Saturday, January 09, 2010
Chemicals On Infant Car Seat Allegedly Damages Infant's Skin
Mark and Natalie Stevens of Fairfield, Ohio claim that the chemicals used in the Graco infant carseat was the cause of the permanent depigmentation in their daughter's skin. The toddler girl, who was born in 2007, has several large white patches of skin across her legs, back, arms, head and face. The lawyer for the couple says these patches are a direct result of exposure to the Graco Safe Seat used by the child.
A study at the Philadelphia University found elevated levels of formaldehyde and other toxins in many brands of children's clothing and carseats. Formaldehyde is often used as a wrinkle reducer in fabrics. The U.S. only has voluntary industry standards on the use of formaldehyde as there is currently not enough research on the possible health effects from exposure to this and other chemicals.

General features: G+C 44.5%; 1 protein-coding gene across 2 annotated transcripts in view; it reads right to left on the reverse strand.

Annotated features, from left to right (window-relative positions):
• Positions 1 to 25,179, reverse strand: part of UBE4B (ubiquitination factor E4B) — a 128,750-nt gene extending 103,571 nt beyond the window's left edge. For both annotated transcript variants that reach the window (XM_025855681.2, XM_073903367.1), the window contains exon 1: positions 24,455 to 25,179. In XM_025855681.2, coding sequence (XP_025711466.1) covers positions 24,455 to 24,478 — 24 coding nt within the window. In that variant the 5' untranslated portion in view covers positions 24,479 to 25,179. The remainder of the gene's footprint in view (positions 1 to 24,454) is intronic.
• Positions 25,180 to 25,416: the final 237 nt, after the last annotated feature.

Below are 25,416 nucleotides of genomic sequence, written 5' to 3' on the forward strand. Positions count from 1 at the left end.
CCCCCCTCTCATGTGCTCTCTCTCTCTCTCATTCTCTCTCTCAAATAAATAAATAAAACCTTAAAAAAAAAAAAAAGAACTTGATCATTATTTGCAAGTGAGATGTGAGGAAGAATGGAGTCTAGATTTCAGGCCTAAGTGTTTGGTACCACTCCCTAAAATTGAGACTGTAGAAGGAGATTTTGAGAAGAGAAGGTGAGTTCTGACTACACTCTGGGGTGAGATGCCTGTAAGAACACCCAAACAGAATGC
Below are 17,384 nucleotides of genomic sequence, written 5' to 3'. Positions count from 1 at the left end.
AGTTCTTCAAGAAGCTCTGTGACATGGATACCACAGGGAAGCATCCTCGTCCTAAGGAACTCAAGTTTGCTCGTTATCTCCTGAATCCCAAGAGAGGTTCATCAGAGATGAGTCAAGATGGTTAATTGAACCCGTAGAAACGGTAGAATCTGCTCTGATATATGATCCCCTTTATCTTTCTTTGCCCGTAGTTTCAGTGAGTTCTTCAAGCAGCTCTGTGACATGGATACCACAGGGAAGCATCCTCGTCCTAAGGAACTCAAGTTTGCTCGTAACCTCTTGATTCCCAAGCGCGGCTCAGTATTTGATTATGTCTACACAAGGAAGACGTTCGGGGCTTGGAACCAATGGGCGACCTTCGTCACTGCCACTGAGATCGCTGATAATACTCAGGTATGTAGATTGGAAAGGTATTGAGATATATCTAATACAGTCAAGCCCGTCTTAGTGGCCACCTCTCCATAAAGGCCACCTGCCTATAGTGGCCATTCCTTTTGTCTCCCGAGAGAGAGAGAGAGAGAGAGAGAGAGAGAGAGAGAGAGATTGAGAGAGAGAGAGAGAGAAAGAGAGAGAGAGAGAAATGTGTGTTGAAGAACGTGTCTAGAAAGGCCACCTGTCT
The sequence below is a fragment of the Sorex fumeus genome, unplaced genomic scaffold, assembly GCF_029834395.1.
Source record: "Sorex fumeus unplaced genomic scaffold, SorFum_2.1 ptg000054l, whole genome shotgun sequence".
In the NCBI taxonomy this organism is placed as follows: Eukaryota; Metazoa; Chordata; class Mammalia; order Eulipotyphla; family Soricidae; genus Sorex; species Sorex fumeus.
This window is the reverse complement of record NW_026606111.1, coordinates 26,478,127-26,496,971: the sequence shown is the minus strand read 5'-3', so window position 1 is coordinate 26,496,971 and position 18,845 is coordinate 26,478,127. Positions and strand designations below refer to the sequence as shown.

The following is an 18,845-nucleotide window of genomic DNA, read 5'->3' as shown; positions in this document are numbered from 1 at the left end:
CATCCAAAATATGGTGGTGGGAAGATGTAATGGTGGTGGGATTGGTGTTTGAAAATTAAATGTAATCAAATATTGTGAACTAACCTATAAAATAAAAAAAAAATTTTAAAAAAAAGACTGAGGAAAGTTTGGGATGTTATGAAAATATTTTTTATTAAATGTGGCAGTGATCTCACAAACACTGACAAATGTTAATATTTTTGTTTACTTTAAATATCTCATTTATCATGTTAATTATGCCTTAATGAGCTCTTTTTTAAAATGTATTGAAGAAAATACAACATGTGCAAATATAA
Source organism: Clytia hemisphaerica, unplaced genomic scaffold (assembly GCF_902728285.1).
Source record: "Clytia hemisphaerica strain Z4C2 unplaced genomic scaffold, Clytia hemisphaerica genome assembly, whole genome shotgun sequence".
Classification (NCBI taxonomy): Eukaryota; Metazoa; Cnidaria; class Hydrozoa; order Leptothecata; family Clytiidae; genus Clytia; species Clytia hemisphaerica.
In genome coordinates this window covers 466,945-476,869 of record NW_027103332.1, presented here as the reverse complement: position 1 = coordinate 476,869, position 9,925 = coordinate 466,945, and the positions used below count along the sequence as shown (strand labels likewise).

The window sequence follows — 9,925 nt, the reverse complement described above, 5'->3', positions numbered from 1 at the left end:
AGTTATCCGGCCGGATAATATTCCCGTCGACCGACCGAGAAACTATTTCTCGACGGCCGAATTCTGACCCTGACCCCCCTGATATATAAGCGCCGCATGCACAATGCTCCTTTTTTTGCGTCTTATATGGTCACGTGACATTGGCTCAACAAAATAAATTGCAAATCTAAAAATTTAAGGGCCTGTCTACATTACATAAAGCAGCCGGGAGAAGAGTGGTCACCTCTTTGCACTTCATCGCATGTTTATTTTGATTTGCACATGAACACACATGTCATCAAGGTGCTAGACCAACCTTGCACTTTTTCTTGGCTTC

A doctor for the Stevens cared for the toddler and alledges that her skin issues are a result of exposure to the carseat. The parents say they tried several changes in diet, clothing, and detergent before discovering the carseat as the source of the rashes that their child was experiencing. Unfortunately the skin damage was done and could not be resolved. The Stevens returned the infant seat to Graco once they felt it was the source of the problems.
Graco has indicated that they no longer have the infant carseat in question and no formal comment has been made by their lawyers about the case yet.
Mark and Natalie Stevens are asking for $100,000, plus attorneys' fees and court costs. - Summer, Staff Writer